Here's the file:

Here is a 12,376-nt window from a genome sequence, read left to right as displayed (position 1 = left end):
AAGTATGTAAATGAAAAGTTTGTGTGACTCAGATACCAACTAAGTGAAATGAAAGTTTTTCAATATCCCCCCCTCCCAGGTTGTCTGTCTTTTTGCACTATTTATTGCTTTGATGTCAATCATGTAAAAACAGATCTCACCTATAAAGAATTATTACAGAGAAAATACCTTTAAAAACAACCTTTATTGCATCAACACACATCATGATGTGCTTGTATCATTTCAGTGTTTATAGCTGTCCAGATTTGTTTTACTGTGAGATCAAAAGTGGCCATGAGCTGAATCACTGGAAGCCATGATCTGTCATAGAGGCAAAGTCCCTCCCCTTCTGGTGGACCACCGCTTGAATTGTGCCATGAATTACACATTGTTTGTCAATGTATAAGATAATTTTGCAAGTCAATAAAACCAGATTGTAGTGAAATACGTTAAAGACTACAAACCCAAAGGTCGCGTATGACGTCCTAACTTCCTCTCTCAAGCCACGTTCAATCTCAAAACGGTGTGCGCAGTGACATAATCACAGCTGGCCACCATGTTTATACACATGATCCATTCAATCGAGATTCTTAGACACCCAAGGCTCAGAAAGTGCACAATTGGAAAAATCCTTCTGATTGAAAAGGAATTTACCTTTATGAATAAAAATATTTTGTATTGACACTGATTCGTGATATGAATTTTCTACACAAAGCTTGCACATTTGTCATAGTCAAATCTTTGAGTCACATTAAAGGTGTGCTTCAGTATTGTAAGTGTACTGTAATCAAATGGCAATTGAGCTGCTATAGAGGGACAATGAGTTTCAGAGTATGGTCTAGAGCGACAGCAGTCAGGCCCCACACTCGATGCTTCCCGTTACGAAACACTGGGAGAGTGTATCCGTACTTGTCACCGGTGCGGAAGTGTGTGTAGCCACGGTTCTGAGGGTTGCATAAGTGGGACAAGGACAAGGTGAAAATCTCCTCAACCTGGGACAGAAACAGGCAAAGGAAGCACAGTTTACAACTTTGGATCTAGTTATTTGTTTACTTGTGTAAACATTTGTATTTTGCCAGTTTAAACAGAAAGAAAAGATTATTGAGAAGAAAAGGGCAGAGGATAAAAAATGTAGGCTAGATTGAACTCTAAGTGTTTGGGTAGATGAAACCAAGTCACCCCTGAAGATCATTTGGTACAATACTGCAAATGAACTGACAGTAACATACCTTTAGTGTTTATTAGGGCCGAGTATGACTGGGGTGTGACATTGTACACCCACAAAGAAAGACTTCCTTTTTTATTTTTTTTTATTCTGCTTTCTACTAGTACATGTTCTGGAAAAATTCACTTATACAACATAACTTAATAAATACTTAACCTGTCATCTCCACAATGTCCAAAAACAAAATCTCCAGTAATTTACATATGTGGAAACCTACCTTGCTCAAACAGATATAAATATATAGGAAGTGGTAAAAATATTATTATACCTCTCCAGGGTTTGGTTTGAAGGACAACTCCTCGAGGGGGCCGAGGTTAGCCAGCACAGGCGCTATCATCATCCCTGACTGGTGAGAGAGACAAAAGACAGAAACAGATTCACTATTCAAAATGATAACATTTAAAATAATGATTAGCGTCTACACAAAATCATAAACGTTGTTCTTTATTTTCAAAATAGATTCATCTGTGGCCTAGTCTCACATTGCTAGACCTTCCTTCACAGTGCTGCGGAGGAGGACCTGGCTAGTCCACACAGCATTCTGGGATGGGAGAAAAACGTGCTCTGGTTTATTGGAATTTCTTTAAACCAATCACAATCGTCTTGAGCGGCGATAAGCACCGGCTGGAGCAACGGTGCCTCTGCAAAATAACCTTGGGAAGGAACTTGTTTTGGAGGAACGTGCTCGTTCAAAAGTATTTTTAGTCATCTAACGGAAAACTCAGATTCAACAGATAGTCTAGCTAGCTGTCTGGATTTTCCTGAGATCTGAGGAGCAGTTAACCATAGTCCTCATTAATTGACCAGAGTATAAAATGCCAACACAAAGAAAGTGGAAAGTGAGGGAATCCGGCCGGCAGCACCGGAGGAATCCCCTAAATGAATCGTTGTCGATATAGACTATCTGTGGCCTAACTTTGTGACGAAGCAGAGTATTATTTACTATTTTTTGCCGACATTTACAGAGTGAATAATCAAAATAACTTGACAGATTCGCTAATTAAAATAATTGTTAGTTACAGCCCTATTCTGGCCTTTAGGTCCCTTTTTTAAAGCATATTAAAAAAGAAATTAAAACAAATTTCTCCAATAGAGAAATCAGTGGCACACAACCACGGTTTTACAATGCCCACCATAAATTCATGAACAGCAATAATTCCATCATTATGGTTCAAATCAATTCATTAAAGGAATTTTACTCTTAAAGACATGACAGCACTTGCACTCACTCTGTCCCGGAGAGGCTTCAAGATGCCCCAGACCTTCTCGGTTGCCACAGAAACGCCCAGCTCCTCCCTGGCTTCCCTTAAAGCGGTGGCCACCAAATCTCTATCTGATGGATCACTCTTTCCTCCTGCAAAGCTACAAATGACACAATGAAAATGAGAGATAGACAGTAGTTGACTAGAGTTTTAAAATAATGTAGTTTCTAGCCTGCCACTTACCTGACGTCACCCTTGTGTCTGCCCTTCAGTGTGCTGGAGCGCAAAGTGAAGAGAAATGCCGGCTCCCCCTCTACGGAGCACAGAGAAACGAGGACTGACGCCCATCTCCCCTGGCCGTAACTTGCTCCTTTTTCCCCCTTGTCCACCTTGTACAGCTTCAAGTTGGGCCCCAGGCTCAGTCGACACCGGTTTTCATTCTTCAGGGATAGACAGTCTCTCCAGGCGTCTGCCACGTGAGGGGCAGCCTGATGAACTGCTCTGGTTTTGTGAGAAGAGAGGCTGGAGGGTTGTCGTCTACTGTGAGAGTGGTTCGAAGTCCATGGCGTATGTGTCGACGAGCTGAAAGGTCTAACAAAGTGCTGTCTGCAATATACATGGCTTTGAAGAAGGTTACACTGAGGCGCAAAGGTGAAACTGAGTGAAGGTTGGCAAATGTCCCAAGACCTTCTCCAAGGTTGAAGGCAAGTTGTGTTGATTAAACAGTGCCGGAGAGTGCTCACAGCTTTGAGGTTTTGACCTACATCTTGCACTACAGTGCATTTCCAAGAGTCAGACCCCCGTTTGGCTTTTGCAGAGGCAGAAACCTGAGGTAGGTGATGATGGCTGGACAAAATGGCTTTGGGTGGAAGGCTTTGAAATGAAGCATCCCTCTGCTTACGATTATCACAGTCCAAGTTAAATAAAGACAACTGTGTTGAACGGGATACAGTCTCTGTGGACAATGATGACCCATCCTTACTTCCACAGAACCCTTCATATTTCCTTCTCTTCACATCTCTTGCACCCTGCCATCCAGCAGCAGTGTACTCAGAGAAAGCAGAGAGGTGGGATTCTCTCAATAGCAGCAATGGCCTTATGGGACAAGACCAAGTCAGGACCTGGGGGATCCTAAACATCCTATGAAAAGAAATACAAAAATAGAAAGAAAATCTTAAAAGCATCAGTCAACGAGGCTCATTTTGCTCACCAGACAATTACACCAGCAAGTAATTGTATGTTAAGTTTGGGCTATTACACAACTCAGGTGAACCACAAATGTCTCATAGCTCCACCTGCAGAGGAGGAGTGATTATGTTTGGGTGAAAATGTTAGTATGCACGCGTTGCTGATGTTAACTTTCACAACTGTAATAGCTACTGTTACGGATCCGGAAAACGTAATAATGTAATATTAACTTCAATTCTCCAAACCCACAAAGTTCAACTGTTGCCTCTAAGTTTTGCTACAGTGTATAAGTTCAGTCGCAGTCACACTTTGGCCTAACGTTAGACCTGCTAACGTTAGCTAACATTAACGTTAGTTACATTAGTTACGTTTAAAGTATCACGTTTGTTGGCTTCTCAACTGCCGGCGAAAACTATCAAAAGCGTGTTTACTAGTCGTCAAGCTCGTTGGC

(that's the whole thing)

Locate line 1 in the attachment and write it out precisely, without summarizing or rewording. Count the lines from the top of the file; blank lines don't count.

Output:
Here is a 12,376-nt window from a genome sequence, read left to right as displayed (position 1 = left end):